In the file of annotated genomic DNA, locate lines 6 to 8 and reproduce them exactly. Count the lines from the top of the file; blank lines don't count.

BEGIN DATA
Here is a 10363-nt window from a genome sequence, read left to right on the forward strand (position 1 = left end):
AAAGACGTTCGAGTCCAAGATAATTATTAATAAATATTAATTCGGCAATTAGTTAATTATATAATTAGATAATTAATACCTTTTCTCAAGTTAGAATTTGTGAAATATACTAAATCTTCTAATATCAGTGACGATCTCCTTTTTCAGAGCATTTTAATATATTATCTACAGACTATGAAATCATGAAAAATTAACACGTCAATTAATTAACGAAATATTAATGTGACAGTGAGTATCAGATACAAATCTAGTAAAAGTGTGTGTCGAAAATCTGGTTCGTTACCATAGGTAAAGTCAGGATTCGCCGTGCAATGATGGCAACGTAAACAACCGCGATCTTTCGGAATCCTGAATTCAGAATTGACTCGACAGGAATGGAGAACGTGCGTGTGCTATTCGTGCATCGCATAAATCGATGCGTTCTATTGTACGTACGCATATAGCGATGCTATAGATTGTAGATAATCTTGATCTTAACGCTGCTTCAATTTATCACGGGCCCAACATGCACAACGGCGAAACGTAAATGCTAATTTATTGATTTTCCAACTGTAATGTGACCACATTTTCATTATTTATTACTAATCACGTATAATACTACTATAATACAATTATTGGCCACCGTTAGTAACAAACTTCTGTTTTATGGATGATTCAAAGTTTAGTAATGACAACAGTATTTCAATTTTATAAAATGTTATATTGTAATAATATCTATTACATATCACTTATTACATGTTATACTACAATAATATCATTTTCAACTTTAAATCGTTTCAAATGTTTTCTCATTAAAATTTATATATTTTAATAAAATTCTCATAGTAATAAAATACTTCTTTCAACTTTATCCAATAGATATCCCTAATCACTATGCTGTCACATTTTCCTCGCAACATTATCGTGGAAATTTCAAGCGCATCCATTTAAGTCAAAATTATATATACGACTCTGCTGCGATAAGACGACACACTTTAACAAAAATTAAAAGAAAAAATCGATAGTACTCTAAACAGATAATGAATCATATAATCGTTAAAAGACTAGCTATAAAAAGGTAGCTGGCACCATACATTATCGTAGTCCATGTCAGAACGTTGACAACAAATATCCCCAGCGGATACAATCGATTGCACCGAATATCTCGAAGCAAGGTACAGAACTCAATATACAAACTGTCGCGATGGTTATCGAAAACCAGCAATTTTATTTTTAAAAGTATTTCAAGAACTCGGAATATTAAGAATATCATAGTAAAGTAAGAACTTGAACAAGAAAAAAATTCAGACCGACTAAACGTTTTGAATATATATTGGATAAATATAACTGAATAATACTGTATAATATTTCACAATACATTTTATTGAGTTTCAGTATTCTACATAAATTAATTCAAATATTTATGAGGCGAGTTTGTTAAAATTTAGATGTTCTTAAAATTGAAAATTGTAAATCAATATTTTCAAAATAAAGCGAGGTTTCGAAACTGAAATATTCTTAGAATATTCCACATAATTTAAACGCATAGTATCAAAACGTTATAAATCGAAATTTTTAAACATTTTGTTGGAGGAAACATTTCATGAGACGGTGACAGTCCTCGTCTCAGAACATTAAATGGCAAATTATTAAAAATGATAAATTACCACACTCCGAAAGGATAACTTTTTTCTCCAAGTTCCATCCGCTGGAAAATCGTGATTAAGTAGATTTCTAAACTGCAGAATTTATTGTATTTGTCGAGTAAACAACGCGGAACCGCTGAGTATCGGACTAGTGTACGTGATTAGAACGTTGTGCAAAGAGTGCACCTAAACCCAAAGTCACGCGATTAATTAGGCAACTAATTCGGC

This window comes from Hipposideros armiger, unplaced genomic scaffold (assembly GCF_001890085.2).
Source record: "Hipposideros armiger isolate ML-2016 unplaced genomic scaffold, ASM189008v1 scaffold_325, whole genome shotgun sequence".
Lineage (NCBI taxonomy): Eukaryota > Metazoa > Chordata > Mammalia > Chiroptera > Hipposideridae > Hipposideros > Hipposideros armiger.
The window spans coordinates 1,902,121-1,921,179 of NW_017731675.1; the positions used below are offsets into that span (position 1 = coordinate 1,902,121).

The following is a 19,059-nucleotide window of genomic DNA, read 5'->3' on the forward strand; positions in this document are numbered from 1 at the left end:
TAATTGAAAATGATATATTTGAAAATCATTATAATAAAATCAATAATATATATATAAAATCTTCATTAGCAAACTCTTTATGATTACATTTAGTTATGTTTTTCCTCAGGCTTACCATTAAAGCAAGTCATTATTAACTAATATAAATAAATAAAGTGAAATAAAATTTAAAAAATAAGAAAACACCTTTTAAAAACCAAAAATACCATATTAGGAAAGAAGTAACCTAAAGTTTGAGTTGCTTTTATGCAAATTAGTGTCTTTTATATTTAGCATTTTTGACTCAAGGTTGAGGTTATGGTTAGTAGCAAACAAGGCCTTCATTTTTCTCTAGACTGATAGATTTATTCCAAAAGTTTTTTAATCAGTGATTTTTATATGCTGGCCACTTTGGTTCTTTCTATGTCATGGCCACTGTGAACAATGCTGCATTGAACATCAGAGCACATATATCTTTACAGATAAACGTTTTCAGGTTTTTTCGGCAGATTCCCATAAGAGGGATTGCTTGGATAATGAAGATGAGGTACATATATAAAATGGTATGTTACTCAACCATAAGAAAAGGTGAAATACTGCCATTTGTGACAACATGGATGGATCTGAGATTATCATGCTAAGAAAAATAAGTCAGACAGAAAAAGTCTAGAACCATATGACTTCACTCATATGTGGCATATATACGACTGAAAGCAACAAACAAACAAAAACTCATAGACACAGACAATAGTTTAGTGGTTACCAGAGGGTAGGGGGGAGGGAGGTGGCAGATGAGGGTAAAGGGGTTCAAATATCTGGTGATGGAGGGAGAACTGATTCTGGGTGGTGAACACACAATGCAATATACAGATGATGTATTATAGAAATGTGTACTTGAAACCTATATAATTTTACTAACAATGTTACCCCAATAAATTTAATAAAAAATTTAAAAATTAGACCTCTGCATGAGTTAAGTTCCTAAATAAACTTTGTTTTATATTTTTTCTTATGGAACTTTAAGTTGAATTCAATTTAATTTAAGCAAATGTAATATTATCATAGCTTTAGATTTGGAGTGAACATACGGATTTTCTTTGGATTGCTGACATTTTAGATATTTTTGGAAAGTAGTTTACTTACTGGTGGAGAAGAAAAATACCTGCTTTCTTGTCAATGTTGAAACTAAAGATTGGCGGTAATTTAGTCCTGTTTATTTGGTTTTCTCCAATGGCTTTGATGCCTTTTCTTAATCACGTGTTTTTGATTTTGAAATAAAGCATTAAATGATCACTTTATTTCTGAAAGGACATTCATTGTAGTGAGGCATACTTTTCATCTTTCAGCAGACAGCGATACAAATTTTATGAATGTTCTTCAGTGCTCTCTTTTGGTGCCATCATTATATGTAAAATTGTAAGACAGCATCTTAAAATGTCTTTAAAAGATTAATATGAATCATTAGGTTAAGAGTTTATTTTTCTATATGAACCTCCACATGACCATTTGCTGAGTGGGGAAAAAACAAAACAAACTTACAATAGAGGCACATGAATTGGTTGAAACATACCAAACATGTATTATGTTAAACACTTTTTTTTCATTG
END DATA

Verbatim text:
The window spans coordinates 1,902,121-1,921,179 of NW_017731675.1; the positions used below are offsets into that span (position 1 = coordinate 1,902,121).

The following is a 19,059-nucleotide window of genomic DNA, read 5'->3' on the forward strand; positions in this document are numbered from 1 at the left end:
TAATTGAAAATGATATATTTGAAAATCATTATAATAAAATCAATAATATATATATAAAATCTTCATTAGCAAACTCTTTATGATTACATTTAGTTATGTTTTTCCTCAGGCTTACCATTAAAGCAAGTCATTATTAACTAATATAAATAAATAAAGTGAAATAAAATTTAAAAAATAAGAAAACACCTTTTAAAAACCAAAAATACCATATTAGGAAAGAAGTAACCTAAAGTTTGAGTTGCTTTTATGCAAATTAGTGTCTTTTATATTTAGCATTTTTGACTCAAGGTTGAGGTTATGGTTAGTAGCAAACAAGGCCTTCATTTTTCTCTAGACTGATAGATTTATTCCAAAAGTTTTTTAATCAGTGATTTTTATATGCTGGCCACTTTGGTTCTTTCTATGTCATGGCCACTGTGAACAATGCTGCATTGAACATCAGAGCACATATATCTTTACAGATAAACGTTTTCAGGTTTTTTCGGCAGATTCCCATAAGAGGGATTGCTTGGATAATGAAGATGAGGTACATATATAAAATGGTATGTTACTCAACCATAAGAAAAGGTGAAATACTGCCATTTGTGACAACATGGATGGATCTGAGATTATCATGCTAAGAAAAATAAGTCAGACAGAAAAAGTCTAGAACCATATGACTTCACTCATATGTGGCATATATACGACTGAAAGCAACAAACAAACAAAAACTCATAGACACAGACAATAGTTTAGTGGTTACCAGAGGGTAGGGGGGAGGGAGGTGGCAGATGAGGGTAAAGGGGTTCAAATATCTGGTGATGGAGGGAGAACTGATTCTGGGTGGTGAACACACAATGCAATATACAGATGATGTATTATAGAAATGTGTACTTGAAACCTATATAATTTTACTAACAATGTTACCCCAATAAATTTAATAAAAAATTTAAAAATTAGACCTCTGCATGAGTTAAGTTCCTAAATAAACTTTGTTTTATATTTTTTCTTATGGAACTTTAAGTTGAATTCAATTTAATTTAAGCAAATGTAATATTATCATAGCTTTAGATTTGGAGTGAACATACGGATTTTCTTTGGATTGCTGACATTTTAGATATTTTTGGAAAGTAGTTTACTTACTGGTGGAGAAGAAAAATACCTGCTTTCTTGTCAATGTTGAAACTAAAGATTGGCGGTAATTTAGTCCTGTTTATTTGGTTTTCTCCAATGGCTTTGATGCCTTTTCTTAATCACGTGTTTTTGATTTTGAAATAAAGCATTAAATGATCACTTTATTTCTGAAAGGACATTCATTGTAGTGAGGCATACTTTTCATCTTTCAGCAGACAGCGATACAAATTTTATGAATGTTCTTCAGTGCTCTCTTTTGGTGCCATCATTATATGTAAAATTGTAAGACAGCATCTTAAAATGTCTTTAAAAGATTAATATGAATCATTAGGTTAAGAGTTTATTTTTCTATATGAACCTCCACATGACCATTTGCTGAGTGGGGAAAAAACAAAACAAACTTACAATAGAGGCACATGAATTGGTTGAAACATACCAAACATGTATTATGTTAAACACTTTTTTTTCATTG